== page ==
Written by Mian Mian (translated by Andrea Lingenfelter)
It’s late at night, and a group of masked people have gathered on a rooftop, where they’re making up a story. It’s very windy up there, and they’re clustered around a heater.
A GIRL：“It’s dark out, but a few shafts of light are filtering through wispy eyelashes. Spirits are passing throughShanghaiat night, pallid, empty, unchangeable. Mixed in with the sounds of water sloshing in bamboo baskets and twigs snapping is another sound—that of sweetly mischievous footsteps. The famous streets and boulevards ofShanghaicross through the foreign concessions, past joyless modern dancehalls, theaters, betting parlors, and cafes, past exhausted heroes and ordinary people trapped in their nightmares—all of them like neglected young concubines waiting in their harem for the emperor’s touch. The ghosts float up from every part of the river. There is a babble of voices like phoenixes crying, and light that seems to be shining off of white jade—from this dazzling spectacle women and men emerge. With smooth, creamy skin and faces like full moons, the women are delicate in their movements. The men’s bearing is proper and cultivated, they have a sort of gravitas, they’ve undergone a sort of baptism of arts and letters; but they don’t like being heroes. They crossWaipoBridge, falling into a V-formation at theBroadwayBuildingand ascending the stairs storey by storey, their footfalls soft, the sway of their hips showing that they are reserved but hopeful. They had unlucky fates—they never really believed in Fate. At last they are here, visible in the candlelight; but their expressions are utterly untrustworthy. They were always good at keeping their feelings hidden. Shanghai people—never giving much away, never trusting people.”
A GIRL : “These pretentious young people are all clothed in checkered silk, and the apartment that they’ve come to is also done up all in checks—big checks and little checks, like picture frames of every size. The largest checkerboard pattern is on a wall hanging with squares even larger than the windows. There are practically no other decorations in the apartment. Instead, a riot of checks covers every surface, without any semblance of order. The apartment, also square-shaped, is made up of a few square rooms. The colors are dark and muddy. This is a checkerboard world, and the gathering is all about checks and candles. Naturally, there’s still a gramophone and music, and a band might even show up to play. But to start with, Bach is playing on the stereo, because Shanghai in the winter is perfect for listening to Bach. Shanghai is a city of ghosts, and when it rains, a sort of floating energy fills the air—it’s politics that keeps the ghosts from roaming freely. Inside one of the tiniest checkerboard squares, a man and woman are trying to kiss. They are incredibly sensitive, incredibly resolute. In these years of wartime, they’ve begun to believe they can’t count on any of the strength that grows from anxiety.”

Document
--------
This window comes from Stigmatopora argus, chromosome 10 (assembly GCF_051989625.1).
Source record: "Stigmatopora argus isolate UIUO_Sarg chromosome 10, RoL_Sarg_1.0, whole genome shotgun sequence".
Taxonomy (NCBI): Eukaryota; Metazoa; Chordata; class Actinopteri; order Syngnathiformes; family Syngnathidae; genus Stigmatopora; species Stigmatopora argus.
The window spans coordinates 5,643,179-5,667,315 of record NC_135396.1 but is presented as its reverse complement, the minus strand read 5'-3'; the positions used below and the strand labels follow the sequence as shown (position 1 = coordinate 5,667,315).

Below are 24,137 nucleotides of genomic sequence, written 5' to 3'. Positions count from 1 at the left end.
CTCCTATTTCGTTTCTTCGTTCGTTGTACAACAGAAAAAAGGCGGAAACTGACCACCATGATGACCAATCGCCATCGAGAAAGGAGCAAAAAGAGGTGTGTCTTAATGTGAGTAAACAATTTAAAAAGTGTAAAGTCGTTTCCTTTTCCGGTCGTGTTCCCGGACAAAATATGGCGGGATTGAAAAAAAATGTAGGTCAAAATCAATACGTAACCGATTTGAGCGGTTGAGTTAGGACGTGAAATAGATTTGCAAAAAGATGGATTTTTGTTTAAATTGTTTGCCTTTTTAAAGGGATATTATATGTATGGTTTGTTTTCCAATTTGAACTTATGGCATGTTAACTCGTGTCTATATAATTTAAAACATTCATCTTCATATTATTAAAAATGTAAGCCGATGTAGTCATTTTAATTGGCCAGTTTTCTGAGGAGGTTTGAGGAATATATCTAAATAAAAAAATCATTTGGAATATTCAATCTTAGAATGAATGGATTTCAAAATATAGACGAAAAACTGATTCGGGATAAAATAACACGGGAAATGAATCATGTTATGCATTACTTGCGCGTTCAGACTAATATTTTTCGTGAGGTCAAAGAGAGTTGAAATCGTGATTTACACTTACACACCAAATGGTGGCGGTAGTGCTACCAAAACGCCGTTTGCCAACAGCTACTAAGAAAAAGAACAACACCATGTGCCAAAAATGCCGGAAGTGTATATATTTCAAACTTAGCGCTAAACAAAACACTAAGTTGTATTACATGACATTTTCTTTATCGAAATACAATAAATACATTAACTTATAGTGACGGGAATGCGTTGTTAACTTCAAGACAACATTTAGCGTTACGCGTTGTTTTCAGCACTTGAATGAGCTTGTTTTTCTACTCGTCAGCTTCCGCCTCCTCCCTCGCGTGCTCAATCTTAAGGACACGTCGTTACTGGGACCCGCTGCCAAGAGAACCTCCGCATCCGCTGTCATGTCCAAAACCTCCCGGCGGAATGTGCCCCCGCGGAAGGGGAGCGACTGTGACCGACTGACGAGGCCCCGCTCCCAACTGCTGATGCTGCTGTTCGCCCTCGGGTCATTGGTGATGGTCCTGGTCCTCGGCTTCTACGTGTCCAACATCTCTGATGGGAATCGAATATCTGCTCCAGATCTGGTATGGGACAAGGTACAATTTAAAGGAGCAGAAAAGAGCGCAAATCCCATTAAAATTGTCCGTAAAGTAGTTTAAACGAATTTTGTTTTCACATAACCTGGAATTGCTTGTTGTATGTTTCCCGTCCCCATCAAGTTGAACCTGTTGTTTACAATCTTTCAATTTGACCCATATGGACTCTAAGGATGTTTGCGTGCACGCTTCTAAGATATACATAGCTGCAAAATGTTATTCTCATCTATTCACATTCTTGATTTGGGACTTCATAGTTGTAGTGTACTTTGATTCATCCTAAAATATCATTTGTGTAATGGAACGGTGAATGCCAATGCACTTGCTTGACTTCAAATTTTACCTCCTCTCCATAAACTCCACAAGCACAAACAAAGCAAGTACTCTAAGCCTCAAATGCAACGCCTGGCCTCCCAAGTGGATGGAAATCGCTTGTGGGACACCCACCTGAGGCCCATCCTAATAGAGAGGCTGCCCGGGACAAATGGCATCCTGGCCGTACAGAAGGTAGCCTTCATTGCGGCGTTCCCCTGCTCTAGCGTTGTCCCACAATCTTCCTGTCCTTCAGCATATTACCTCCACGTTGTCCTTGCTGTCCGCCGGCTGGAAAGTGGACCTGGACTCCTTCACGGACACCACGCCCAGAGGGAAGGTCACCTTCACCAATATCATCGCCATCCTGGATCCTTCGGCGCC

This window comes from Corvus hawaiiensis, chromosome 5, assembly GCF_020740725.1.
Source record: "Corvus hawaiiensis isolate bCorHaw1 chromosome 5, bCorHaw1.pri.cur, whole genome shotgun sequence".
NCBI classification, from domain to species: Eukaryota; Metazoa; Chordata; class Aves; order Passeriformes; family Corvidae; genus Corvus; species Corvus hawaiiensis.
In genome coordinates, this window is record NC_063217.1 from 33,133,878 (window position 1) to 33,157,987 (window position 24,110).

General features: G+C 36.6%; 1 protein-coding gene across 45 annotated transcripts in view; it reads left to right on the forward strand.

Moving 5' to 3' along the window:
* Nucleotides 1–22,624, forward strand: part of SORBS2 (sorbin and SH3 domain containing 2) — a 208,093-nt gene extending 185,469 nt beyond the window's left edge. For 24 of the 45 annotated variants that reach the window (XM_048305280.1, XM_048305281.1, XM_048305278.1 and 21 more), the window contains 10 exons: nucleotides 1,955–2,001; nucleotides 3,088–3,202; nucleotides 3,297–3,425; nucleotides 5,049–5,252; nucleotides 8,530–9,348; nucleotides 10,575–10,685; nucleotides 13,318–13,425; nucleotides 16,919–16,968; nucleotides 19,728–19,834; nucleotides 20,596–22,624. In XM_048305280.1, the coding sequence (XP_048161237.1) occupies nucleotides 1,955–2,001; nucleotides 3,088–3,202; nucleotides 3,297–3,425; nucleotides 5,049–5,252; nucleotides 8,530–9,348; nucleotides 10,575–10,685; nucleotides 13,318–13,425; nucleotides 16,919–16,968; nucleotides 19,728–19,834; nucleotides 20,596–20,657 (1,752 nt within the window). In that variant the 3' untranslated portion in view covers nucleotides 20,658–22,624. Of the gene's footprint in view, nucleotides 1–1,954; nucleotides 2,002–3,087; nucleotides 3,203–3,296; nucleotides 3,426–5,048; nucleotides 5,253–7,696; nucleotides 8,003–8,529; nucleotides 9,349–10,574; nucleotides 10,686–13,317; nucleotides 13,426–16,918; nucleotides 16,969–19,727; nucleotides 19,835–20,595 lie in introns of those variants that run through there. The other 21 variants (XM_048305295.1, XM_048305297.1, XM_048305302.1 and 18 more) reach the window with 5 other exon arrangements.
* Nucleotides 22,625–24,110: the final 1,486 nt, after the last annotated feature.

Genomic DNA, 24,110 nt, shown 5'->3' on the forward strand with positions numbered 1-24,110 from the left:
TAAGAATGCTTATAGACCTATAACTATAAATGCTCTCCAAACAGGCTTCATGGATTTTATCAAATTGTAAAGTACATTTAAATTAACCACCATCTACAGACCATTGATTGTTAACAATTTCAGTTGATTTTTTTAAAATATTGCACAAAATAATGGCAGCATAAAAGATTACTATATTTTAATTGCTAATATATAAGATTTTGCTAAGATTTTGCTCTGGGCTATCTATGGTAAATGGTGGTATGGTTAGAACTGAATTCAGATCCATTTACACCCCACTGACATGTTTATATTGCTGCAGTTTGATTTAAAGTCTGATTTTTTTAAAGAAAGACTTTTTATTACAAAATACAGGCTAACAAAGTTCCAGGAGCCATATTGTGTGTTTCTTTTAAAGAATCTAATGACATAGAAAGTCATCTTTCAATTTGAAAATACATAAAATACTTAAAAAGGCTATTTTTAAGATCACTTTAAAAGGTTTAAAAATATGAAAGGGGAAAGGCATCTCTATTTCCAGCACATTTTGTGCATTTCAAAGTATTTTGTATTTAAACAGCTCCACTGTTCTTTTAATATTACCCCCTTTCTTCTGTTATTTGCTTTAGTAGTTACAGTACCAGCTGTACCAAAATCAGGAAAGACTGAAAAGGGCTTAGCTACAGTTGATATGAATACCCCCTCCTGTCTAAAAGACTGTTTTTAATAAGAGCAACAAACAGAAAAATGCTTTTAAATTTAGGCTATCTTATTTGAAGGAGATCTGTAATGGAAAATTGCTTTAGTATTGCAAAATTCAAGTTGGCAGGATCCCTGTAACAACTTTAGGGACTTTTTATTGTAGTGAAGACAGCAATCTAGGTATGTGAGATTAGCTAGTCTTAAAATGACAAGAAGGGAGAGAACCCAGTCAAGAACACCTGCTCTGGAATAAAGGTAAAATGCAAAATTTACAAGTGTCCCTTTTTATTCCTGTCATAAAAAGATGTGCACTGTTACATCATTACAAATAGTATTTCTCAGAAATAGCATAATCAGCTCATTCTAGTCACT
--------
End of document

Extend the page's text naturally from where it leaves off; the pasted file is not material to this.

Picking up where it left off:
A MAN：“In bed, artists are the worst, but there’s a philosopher there. A philosopher has to be good in bed; otherwise, he is not a philosopher. The perfumer K is watching that square and lighting a Camel. Bao stands behind her, stroking her shoulder. Bao is the host of this party. Today is his birthday. His skin is smooth, with no visible veins. A smile of deep understanding begins to form on his face. Bao, with his single-fold eyelids, is the most famous social butterfly in all ofShanghai, but he doesn’t speak with even the slightest lisp. He’s pretty, and he smells pure .K says ,You always have these angels with dirty faces at your birthday party.” There are a couple of foreigners over there, and they always come to Bao’s birthday parties, too. They’re part of the first group of foreigners who came toShanghai. The warm light from the rows of candles flickers and floats. There’s a large square with men and women inside it. They have beautiful ears, and everyone’s expression is saying, “Look at how gorgeous I am!” They’re all quietly turning this way and that. It’s smart to have checkered silk in the wintertime, but their clothes are a bit strange—a funny blend of Chinese andWestern. .”
A Man：“Gil, a Jew, is talking in a whisper-soft voice. Bao appears behind Gil, and Gil turns around: “Happy Birthday!” Three men are standing there watching a richShanghaigirl. They look like three large birds. Two of them are black, and one is on top of the other. They bump each other and flutter back, bump each other again and fly up again. One of the birds seems to be getting agitated—the feathers on its neck are starting to stick out, standing completely on end, and when they stick out like that you can see that the feathers are half white and half black.”
Perhaps China’s most promising young write. Her life and work struck a chord with young Chinese people, especially those who were born in the 70s and 80s. She has become a cultural icon for a generation of Chinese youth who value the authenticity and honesty in her portrayal of the future of the new China. Her first novel Candy be published by 15 languages and be banned by Chinese government.